Tuesday, August 1, 2017

Five Reasons to Teach The Lemonade War


Click here to enter my latest giveaway!  Contest ends TONIGHT (8/1) at midnight!  

I know the The Lemonade War by Jacqueline Davies has become very popular over the last few years (maybe even too popular because it's hard to find kids in fourth or fifth grade who haven't already read it).  However, it's for good reason and that's why I chose it as my Summer Giveaway book.  Whether you win the giveaway, already have a class set, or have never heard of the book, I wanted to share a few reasons why this novel really is worth your time if you teach grades 3-5.

1.  The Lemonade War has direct correlations to standards in economics and personal finance.  Each chapter begins with an explicit definition of a word related to these social studies areas.  Then, the chapter illustrates that term with a kid-friendly situation in the plot of the story.  It really brings economics to life!

2.  The author changes perspective each chapter.  Point-of-view and perspective is an important standard in the upper elementary grades.  Reading a book that stays in first person limited but switches back and forth between the two main characters is a great opportunity to reinforce these skills.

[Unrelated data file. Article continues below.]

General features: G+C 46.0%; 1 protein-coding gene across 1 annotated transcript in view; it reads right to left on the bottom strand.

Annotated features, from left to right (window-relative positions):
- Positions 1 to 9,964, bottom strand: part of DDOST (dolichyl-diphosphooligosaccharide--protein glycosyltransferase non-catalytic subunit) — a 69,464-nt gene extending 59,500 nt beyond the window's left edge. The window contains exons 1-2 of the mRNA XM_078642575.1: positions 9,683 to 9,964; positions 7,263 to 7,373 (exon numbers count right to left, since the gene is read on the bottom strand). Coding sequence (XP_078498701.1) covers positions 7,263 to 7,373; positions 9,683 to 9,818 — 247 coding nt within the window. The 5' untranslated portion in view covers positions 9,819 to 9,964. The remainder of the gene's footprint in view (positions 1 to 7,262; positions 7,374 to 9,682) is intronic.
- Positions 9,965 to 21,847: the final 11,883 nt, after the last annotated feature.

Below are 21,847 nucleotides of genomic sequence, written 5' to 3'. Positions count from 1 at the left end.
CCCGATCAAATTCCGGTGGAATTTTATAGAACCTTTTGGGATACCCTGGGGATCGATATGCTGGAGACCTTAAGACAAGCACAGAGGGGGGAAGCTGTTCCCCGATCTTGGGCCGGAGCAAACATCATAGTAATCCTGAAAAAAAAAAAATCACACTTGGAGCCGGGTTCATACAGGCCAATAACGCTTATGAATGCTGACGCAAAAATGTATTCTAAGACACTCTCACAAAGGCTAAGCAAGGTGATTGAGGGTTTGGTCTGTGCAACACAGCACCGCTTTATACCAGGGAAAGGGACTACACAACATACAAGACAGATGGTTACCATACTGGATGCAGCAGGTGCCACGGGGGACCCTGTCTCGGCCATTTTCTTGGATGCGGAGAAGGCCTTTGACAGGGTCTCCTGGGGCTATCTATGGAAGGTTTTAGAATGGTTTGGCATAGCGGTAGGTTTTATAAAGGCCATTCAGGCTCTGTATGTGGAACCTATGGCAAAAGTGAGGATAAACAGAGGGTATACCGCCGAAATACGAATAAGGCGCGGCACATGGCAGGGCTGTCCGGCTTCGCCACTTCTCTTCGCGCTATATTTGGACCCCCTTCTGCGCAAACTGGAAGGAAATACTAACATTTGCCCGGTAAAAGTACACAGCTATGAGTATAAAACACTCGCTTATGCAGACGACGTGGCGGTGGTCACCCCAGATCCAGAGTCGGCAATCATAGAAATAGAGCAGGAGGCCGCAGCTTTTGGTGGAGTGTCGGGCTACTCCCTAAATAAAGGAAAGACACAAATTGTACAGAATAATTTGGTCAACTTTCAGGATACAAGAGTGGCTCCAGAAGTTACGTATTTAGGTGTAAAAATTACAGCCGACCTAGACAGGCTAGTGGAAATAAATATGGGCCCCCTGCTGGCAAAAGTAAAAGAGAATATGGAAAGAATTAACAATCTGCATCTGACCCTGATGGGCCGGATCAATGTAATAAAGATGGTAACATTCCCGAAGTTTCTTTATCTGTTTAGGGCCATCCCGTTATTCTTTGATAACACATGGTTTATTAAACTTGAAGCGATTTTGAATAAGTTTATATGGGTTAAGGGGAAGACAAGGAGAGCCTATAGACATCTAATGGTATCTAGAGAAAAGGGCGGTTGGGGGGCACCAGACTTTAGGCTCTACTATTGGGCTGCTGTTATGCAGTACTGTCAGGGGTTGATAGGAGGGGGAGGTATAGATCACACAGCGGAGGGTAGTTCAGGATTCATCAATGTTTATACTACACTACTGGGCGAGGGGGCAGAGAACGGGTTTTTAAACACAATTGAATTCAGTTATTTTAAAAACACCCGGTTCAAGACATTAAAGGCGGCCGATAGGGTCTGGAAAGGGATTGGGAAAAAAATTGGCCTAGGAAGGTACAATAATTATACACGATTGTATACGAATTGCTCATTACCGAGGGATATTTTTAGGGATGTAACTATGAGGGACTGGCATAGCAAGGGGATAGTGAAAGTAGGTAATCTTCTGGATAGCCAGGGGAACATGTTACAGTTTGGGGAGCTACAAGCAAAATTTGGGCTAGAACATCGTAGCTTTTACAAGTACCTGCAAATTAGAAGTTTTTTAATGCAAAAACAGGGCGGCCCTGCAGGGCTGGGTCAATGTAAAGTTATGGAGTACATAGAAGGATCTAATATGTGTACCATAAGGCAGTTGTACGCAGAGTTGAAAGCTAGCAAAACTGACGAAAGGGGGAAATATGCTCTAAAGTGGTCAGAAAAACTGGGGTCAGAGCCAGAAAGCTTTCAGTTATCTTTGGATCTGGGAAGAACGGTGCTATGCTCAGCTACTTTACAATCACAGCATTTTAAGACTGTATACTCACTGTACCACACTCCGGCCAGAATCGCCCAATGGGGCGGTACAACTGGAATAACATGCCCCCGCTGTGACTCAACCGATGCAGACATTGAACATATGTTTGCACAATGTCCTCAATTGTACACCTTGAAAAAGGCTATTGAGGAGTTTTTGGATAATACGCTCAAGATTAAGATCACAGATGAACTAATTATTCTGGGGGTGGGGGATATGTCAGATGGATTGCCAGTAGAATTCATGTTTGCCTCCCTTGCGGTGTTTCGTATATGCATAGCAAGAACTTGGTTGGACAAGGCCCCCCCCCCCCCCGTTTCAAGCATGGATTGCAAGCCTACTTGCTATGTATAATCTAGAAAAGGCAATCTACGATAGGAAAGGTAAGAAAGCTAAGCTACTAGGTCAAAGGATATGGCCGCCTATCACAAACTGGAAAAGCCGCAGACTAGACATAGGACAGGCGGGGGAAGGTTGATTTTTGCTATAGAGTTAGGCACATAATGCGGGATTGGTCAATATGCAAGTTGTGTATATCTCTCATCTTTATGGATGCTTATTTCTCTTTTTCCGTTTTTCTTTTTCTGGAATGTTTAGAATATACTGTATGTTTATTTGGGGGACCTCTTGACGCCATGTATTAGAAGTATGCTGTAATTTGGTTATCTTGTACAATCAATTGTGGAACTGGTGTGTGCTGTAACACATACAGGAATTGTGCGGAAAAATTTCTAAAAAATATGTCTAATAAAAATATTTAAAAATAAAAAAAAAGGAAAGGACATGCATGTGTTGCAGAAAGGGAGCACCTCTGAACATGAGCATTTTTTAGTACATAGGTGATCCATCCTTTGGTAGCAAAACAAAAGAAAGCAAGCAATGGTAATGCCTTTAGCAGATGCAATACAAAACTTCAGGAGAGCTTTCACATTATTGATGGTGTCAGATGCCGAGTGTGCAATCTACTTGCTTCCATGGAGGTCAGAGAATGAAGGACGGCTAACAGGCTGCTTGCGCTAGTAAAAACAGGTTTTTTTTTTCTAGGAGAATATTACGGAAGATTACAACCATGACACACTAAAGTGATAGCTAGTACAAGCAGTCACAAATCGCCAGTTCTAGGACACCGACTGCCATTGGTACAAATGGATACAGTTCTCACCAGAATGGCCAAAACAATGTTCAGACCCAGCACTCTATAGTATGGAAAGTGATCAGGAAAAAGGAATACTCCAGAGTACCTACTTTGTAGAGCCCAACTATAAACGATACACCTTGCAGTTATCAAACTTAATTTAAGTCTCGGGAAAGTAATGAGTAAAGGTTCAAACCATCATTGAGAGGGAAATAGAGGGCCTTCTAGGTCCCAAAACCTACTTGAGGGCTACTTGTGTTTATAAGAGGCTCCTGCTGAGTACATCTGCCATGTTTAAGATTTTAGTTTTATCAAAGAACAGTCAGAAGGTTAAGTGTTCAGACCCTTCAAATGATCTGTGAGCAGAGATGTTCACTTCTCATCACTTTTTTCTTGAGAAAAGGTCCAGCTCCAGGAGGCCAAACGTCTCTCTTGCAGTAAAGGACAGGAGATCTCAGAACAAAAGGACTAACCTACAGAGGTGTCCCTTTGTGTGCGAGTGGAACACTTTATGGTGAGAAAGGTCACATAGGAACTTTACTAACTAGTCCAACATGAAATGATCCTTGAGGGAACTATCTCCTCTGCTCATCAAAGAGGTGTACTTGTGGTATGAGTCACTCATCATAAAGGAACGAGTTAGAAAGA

3.  Davies' figurative language game is strong!  This book is chocked full of similes, metaphors, and idioms and even throws in an adage or two.  Some of my favorites (featured in my Comprehension Packet) include, "It was like having a chestful of bats, beating their wings, fighting to get out." (p. 4) and "Evan was a straight shooter." (p. 17)  And, of course, who could argue with Evan and Jessie's grandmother's voice in their heads warning, "Pride goeth before a fall?" (p. 96)  So many teachable moments!


4.  You can also easily integrate math into reading this novel, and my Comprehension Packet does just that.  From calculating how many cups of lemonade the characters can make to how much money they earned on any particular day, there are math problems scattered all through the book.  I often catch my students checking behind the math or arguing about the way the characters solved a problem.

5.  Last, but not least, who doesn't love a book or lesson that calls for a food and/or drink treat?  Once you finish the book, you must enjoy lemonade together.  That's a non-negotiable.  Even if you're like me and just buy the cans so you don't have to squeeze it or mix it X 24ish. That smile says it all!



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